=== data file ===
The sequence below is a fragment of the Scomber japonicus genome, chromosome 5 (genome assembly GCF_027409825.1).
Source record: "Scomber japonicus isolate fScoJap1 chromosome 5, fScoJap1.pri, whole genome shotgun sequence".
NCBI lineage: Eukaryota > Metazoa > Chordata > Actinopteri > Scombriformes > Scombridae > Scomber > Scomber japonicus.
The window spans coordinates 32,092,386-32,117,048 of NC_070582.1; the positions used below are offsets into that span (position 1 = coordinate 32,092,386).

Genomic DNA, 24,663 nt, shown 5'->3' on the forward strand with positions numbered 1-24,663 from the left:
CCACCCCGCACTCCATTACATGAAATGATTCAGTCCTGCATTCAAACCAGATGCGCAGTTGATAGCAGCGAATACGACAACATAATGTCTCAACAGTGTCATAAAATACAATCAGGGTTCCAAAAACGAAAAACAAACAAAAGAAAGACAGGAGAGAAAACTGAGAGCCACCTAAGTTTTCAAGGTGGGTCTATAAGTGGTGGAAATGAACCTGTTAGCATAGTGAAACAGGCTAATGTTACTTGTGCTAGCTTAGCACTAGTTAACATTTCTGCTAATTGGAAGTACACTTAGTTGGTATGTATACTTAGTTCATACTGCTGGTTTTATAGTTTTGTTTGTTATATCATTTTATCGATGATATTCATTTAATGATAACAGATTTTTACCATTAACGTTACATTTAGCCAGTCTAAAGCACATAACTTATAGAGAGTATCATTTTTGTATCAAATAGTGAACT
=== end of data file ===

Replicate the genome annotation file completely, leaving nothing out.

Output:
The sequence below is a fragment of the Scomber japonicus genome, chromosome 5 (genome assembly GCF_027409825.1).
Source record: "Scomber japonicus isolate fScoJap1 chromosome 5, fScoJap1.pri, whole genome shotgun sequence".
NCBI lineage: Eukaryota > Metazoa > Chordata > Actinopteri > Scombriformes > Scombridae > Scomber > Scomber japonicus.
The window spans coordinates 32,092,386-32,117,048 of NC_070582.1; the positions used below are offsets into that span (position 1 = coordinate 32,092,386).

Genomic DNA, 24,663 nt, shown 5'->3' on the forward strand with positions numbered 1-24,663 from the left:
CCACCCCGCACTCCATTACATGAAATGATTCAGTCCTGCATTCAAACCAGATGCGCAGTTGATAGCAGCGAATACGACAACATAATGTCTCAACAGTGTCATAAAATACAATCAGGGTTCCAAAAACGAAAAACAAACAAAAGAAAGACAGGAGAGAAAACTGAGAGCCACCTAAGTTTTCAAGGTGGGTCTATAAGTGGTGGAAATGAACCTGTTAGCATAGTGAAACAGGCTAATGTTACTTGTGCTAGCTTAGCACTAGTTAACATTTCTGCTAATTGGAAGTACACTTAGTTGGTATGTATACTTAGTTCATACTGCTGGTTTTATAGTTTTGTTTGTTATATCATTTTATCGATGATATTCATTTAATGATAACAGATTTTTACCATTAACGTTACATTTAGCCAGTCTAAAGCACATAACTTATAGAGAGTATCATTTTTGTATCAAATAGTGAACT